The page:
The news that Madani Younis has left his role as creative director at the Southbank Centre after fewer than 10 months in the job raises questions around Europe’s largest arts centre, its leadership and its real appetite for change.
It is likely to fuel concerns that while many of the UK’s biggest and best-funded arts institutions are eager to talk loudly about increased diversity and the importance of being embedded in their community, they remain less willing to actually walk the walk when it comes to changing themselves. Because real change isn’t just cosmetic, it comes from within.
This is all the harder to achieve when someone with a track record like Younis is appointed, but there is little or no diversity in the upper echelons of management, and when organisations are slow (or unwilling) to understand the changing role of arts institutions in a fast-shifting world.
In London, there is also a game-changing shift of demographics that arts institutions such as the Southbank ignore at their peril: 57% of those under the age of 15 living in London are from black, Asian and minority ethnic backgrounds. Will those youngsters, more than half the city’s population, ever think that our cultural institutions have any relevance for them and their lives when our cultural workforces are so white?
Just as Emma Rice’s swift departure from Shakespeare’s Globe threw up issues of entrenched interests versus the vision of an incoming artistic director, so Younis’ resignation highlights the fact that often arts organisations like the idea of making change until they discover what it might really mean to implement it and who might have to step aside to ensure it happens.
Then, they suddenly find themselves going off the idea remarkably quickly. People get comfortable working in their silos and the existing power structures. The status quo is always a cosy place for those who benefit from it.
When I interviewed Younis just weeks into his role at Southbank, he was realistic about the scale of the challenges ahead, but certainly didn’t sound like a man daunted by the task. He talked passionately of needing five years to implement his vision of an arts centre that was not merely one perched on the river in the middle of London, but that would be deeply embedded in the local community.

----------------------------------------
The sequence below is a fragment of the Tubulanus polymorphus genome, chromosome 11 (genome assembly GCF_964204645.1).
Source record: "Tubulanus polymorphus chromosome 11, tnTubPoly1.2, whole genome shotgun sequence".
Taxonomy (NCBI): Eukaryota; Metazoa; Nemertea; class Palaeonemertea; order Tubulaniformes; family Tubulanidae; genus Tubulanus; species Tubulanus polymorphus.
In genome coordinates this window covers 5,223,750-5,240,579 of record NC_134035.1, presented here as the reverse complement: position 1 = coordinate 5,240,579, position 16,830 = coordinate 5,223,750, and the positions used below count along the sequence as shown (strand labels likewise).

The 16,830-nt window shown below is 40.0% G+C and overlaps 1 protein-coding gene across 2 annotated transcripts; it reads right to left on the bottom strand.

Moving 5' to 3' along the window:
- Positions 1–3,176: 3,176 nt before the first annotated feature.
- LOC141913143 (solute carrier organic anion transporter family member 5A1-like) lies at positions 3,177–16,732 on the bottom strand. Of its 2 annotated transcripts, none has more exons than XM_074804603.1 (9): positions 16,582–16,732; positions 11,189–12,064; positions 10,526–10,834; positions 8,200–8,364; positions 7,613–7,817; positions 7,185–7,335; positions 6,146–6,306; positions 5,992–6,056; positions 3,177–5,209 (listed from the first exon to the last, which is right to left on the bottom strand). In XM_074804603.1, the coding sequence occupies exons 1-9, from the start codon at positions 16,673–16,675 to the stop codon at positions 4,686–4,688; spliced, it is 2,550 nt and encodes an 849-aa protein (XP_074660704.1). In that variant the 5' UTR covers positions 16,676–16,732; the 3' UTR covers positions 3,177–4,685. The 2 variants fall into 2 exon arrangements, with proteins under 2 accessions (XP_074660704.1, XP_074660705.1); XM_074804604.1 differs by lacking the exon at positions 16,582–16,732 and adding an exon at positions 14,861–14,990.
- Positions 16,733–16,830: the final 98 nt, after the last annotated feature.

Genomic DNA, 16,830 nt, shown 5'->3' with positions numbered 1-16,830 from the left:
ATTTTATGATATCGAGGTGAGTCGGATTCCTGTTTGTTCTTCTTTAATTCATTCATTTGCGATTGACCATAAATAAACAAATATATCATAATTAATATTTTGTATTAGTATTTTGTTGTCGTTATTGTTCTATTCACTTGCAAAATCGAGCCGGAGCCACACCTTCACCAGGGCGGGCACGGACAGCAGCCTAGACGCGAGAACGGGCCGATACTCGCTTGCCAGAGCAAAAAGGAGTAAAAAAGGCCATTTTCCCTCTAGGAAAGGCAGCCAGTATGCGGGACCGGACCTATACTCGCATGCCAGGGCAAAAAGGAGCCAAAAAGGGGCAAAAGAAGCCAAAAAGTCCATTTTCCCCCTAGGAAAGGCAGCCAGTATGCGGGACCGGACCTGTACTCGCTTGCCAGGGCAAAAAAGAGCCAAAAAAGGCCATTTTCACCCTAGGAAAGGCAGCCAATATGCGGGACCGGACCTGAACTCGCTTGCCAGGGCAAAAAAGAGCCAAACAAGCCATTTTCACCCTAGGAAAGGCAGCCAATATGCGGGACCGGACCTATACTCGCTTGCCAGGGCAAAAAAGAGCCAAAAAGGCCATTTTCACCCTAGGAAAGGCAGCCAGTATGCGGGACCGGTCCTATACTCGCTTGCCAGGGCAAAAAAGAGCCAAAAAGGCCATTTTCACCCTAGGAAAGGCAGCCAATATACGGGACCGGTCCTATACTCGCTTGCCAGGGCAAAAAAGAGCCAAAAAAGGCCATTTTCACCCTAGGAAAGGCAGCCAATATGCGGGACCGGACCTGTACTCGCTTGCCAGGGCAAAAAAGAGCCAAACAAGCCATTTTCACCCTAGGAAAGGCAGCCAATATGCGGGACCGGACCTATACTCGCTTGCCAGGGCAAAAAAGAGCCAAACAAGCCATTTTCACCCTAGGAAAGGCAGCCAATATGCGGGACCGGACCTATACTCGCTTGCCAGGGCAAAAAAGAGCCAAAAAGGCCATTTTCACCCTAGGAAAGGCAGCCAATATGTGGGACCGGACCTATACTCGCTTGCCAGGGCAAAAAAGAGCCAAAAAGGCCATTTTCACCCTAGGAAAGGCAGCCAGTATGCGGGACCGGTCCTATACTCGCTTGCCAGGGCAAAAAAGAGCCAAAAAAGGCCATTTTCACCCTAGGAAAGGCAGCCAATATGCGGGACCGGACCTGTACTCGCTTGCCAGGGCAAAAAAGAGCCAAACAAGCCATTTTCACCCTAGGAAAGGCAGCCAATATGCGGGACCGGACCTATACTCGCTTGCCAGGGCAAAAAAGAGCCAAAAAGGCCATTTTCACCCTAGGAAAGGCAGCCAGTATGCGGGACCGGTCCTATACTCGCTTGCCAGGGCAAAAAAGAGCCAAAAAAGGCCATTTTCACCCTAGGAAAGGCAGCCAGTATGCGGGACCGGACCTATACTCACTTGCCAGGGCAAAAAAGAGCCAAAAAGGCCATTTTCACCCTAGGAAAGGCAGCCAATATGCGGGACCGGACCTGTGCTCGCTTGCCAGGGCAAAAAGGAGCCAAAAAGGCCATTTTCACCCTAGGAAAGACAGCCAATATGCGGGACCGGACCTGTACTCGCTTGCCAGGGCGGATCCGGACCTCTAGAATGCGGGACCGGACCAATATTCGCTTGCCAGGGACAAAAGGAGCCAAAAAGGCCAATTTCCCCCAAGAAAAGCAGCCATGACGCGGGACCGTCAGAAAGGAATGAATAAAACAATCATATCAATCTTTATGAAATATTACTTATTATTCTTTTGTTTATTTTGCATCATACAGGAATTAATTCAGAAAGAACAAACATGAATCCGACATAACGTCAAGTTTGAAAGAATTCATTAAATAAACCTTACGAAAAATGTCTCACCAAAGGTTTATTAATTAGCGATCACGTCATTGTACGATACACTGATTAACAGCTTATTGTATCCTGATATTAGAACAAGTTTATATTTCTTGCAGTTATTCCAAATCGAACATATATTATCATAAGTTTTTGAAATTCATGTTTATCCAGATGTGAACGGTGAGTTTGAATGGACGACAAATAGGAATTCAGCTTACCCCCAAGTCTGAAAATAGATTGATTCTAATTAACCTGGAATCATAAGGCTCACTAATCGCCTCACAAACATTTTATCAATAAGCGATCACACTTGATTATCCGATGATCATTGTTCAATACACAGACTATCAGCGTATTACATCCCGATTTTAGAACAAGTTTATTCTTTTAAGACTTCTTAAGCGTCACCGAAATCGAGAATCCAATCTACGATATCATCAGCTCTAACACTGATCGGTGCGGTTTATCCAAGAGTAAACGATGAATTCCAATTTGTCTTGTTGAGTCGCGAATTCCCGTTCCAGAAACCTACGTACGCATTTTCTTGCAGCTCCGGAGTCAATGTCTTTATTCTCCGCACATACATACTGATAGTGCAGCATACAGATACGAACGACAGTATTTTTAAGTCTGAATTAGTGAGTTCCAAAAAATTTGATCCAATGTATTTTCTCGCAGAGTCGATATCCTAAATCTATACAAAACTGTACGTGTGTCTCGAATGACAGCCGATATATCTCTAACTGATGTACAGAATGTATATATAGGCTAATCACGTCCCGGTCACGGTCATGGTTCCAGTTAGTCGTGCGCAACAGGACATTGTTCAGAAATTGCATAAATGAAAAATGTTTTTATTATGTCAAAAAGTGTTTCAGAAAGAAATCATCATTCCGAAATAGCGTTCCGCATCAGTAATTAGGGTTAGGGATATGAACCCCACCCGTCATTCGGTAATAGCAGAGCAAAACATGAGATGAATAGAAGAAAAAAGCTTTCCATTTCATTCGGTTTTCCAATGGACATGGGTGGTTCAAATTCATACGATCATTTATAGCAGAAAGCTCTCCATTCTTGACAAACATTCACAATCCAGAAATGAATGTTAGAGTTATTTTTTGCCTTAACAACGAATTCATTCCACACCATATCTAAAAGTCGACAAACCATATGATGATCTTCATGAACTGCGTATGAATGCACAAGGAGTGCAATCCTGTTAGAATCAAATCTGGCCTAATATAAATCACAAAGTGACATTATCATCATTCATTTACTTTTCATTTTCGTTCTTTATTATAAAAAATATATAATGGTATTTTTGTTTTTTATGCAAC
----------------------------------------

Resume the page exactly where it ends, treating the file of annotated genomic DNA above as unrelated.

He told me: “The great opportunity we have here at the Southbank is we have a national and international reach, but we are also in the borough of Lambeth in south London where some of the most important political moments have happened in this city’s history.
“There is an opportunity to ask ourselves who is it we are serving and look at the work we are making, look at community engagement and make sure that work with young people is our focus. My money is on looking locally and discovering how can we ensure that the Southbank Centre feels like the arts centre for south London.”
This is what Younis did so successfully at the Bush, which he transformed from another new-writing theatre into one that supported artists but also served the diverse community on its doorstep. It became a theatre that created main-stage work of national importance while being deeply embedded in the local community and always guided by the grassroots organisations already working there.
In retrospect, perhaps there were warning signs around the Southbank job title. Right from the announcement of the appointment, the Southbank was strenuously keen to remind journalists that Younis would be creative director rather than artistic director, which was the title of his predecessor Jude Kelly.
The change of title is something that Arts Council England, which invests £18.3 million a year in the Southbank Centre, should have probed more thoroughly and should certainly probe when a replacement for Younis is sought.
The change of title is something that Arts Council England, which invests £18.3 million a year in the Southbank Centre, should have probed more thoroughly
Because from the outside it looks as if that job title was an attempt to reduce sway and vision. If that was the thinking, it suggests that Younis’ appointment was perceived as an opportunity to signal diversity and change to the world without necessarily giving him the resource and latitude necessary to implement it.
Younis is not a quitter. I cannot imagine he would have decided to go lightly. If you invite a radical like him into your building, you have genuinely to make room for that radicalism and give that person the tools and money required to make the change they identify and believe is required.
The Southbank Centre can hardly claim it didn’t know what it was getting when it appointed Younis. He went through an extensive interview process and has a long history as someone who is outspoken and forthright about the need for disruption, if the cultural sector is going to become more democratic and genuinely representative of the entire population.
He has continuously called the arts to account, and he has done it with uncompromising clarity. It can be a lonely place from which to operate, and Younis’ departure – after so brief a tenure – reminds us that while it is relatively easy for arts institutions to signal a desire for change by the appointments they make, it is meaningless if there is an ingrained resistance to actually making change on the part of management and boards.